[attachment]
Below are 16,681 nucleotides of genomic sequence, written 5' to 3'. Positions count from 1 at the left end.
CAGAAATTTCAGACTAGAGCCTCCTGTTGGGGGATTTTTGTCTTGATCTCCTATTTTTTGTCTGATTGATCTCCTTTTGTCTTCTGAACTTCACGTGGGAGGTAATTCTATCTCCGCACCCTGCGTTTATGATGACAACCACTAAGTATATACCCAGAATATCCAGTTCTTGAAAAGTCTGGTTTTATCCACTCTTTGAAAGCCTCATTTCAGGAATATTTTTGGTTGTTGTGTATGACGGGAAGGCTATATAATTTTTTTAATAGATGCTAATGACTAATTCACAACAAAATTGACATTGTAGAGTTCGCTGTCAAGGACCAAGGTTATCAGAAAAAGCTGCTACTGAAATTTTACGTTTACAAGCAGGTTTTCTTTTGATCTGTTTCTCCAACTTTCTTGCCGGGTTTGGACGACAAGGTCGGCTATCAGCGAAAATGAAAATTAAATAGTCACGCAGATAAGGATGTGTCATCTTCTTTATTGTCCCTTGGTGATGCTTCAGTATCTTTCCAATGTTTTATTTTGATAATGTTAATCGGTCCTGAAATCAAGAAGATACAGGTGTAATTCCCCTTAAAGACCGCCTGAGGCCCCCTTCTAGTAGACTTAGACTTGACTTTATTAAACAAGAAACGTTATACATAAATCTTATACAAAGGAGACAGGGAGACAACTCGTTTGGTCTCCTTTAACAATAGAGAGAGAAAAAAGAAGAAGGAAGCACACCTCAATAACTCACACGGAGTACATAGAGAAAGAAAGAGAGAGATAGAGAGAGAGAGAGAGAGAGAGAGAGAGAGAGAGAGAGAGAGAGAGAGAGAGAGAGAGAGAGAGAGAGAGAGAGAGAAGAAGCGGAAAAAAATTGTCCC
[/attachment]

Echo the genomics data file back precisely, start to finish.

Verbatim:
Below are 16,681 nucleotides of genomic sequence, written 5' to 3'. Positions count from 1 at the left end.
CAGAAATTTCAGACTAGAGCCTCCTGTTGGGGGATTTTTGTCTTGATCTCCTATTTTTTGTCTGATTGATCTCCTTTTGTCTTCTGAACTTCACGTGGGAGGTAATTCTATCTCCGCACCCTGCGTTTATGATGACAACCACTAAGTATATACCCAGAATATCCAGTTCTTGAAAAGTCTGGTTTTATCCACTCTTTGAAAGCCTCATTTCAGGAATATTTTTGGTTGTTGTGTATGACGGGAAGGCTATATAATTTTTTTAATAGATGCTAATGACTAATTCACAACAAAATTGACATTGTAGAGTTCGCTGTCAAGGACCAAGGTTATCAGAAAAAGCTGCTACTGAAATTTTACGTTTACAAGCAGGTTTTCTTTTGATCTGTTTCTCCAACTTTCTTGCCGGGTTTGGACGACAAGGTCGGCTATCAGCGAAAATGAAAATTAAATAGTCACGCAGATAAGGATGTGTCATCTTCTTTATTGTCCCTTGGTGATGCTTCAGTATCTTTCCAATGTTTTATTTTGATAATGTTAATCGGTCCTGAAATCAAGAAGATACAGGTGTAATTCCCCTTAAAGACCGCCTGAGGCCCCCTTCTAGTAGACTTAGACTTGACTTTATTAAACAAGAAACGTTATACATAAATCTTATACAAAGGAGACAGGGAGACAACTCGTTTGGTCTCCTTTAACAATAGAGAGAGAAAAAAGAAGAAGGAAGCACACCTCAATAACTCACACGGAGTACATAGAGAAAGAAAGAGAGAGATAGAGAGAGAGAGAGAGAGAGAGAGAGAGAGAGAGAGAGAGAGAGAGAGAGAGAGAGAGAGAGAGAGAGAGAGAGAGAAGAAGCGGAAAAAAATTGTCCC